My husband called and made an appointment with a local insurance agency. Over the phone the insurance agent informed us that, in the state of New Mexico, there are absolutely no insurance companies or insurance plans that cover pregnancy. If, and when, I get pregnant again we will have to apply to the New Mexico High Risk Insurance Pool. This is a state-run pool usually reserved for people who are deemed uninsurable due to having cancer or some other expensive disease insurance companies do not want to pay for. In this state, pregnancy is considered a high risk disease. I will likely have to pay an exorbitantly high monthly premium in order to have my next pregnancy covered. I am guessing this is one of the reasons why New Mexico has such a high infant mortality rate, why so many children end up suffering from developmental delays, and why we were declared the worst state for children by the Foundation for Child Development. In short, most pregnant women probably don’t get insurance and don’t go to the doctor while they are pregnant. At least not as often as they should. They can’t afford to. According to Childrensdefense.org a child in New Mexico (in 2011) dies before his or her first birthday every two days. The other statistics presented on this page are too depressing to list here, but I encourage you to check them out, especially if you are a New Mexico resident. I am beginning to wonder if living here is a good choice for families or more specifically my family, but on the other hand people like me need to stay here and try to make it better. When I say people like me I mean mothers, people with friends, and people who actually care about other human beings. In short, I mean all of us. This isn’t right and it doesn’t make me proud of my state. In fact, when I read that over 15% of our our children do not have medical insurance, that 80% of our fourth grades do not read at grade level, and that 10,984 high school students drop out annually I felt ashamed and also a little disgusted. I think we can do better than this and I also think an opportunity for a healthy, happy, and productive life starts with good prenatal care.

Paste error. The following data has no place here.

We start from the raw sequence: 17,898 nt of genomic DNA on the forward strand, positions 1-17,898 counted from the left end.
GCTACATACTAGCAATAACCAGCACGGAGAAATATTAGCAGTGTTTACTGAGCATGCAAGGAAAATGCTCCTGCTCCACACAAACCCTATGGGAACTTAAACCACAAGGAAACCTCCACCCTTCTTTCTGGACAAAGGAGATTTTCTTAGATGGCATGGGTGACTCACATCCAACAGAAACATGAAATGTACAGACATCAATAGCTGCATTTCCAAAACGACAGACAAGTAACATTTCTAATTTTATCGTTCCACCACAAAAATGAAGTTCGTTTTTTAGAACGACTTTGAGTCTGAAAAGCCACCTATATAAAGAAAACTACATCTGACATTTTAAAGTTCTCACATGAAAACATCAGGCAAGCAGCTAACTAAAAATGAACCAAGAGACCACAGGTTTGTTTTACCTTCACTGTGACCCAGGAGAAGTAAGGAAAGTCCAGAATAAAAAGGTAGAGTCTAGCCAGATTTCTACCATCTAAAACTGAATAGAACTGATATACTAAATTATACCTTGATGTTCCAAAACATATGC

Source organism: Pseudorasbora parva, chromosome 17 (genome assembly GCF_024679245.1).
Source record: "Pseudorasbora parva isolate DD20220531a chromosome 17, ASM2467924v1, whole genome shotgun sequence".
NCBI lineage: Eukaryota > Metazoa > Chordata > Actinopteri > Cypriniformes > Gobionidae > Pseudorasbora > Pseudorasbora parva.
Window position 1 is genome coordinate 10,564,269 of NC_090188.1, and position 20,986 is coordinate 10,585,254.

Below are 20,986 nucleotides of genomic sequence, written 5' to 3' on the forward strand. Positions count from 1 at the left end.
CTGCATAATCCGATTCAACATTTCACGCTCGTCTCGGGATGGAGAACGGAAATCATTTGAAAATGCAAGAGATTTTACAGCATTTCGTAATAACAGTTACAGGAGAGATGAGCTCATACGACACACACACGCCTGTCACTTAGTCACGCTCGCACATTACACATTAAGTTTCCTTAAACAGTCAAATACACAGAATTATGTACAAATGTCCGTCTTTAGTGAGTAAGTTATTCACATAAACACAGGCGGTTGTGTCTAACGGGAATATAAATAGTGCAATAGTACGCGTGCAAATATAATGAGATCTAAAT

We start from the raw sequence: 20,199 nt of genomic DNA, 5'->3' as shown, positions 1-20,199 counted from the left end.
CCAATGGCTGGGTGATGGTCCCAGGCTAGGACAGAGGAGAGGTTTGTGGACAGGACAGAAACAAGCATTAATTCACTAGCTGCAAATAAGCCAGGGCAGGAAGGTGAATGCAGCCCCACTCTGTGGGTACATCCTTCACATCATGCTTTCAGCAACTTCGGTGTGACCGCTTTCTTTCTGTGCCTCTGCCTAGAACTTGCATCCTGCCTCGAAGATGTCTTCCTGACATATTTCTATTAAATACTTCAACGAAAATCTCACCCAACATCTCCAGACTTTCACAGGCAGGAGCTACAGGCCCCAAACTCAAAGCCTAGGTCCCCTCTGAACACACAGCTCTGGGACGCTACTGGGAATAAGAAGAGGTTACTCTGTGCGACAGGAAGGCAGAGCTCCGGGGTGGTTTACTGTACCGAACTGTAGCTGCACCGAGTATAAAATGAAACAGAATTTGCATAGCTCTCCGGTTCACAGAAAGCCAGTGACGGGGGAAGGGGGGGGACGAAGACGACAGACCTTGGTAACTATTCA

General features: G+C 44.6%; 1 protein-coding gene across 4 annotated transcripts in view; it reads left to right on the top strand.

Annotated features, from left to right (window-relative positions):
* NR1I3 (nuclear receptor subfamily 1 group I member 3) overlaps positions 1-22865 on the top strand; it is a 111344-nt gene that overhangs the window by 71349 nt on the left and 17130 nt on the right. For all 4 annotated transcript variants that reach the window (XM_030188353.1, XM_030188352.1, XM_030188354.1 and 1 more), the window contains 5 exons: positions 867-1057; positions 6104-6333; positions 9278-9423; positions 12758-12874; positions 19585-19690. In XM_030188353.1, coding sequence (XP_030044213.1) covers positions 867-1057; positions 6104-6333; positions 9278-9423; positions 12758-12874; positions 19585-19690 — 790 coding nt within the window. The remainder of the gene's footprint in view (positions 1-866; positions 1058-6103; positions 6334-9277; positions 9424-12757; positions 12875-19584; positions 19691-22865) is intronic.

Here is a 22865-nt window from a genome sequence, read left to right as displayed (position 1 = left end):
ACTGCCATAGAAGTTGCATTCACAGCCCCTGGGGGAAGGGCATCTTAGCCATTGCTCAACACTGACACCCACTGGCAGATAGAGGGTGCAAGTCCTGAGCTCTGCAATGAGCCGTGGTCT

Next Monday we meet with the insurance agent in person to get all of the gruesome details. I’ll let you know what we come up with after our meeting with the insurance guru. It’s a little sad to think that the decision to have another baby has to be made in this way. If a different governor had been elected, if the insurance company actually covered pregnancy, if we lived in a different state or even a different country might a different decision be made? Would Tiny-Small have more siblings if we made less money and qualified for medicaid or if we made much more money and could afford to pay out of pocket for any medical surprise that might come our way? It’s an unfortunate and uncomfortable process because in the end I am not sure I am the one actually making the decisions. I know having a baby is always partially a financial decision, but it feels like a factor that has more weight than it really should or than it did even just a few years ago. We are trying to live responsibly, but sometimes it doesn’t seem like it pays off in the end. When I look at these pictures I can’t imagine not having a Tiny-Small-2, but when I look at out bank account I am not sure we can afford to have another baby. What if something goes horribly wrong with my pregnancy? I know a woman that calls her son “the million dollar baby.” He was born premature, flown by helicopter to Albuquerque for neonatal care and was in the hospital for over three months. I have no doubt his medical expenses were outrageous. How can I risk it? All I can do now is hope for some kind of insurance miracle. It happened last time so maybe there is still hope.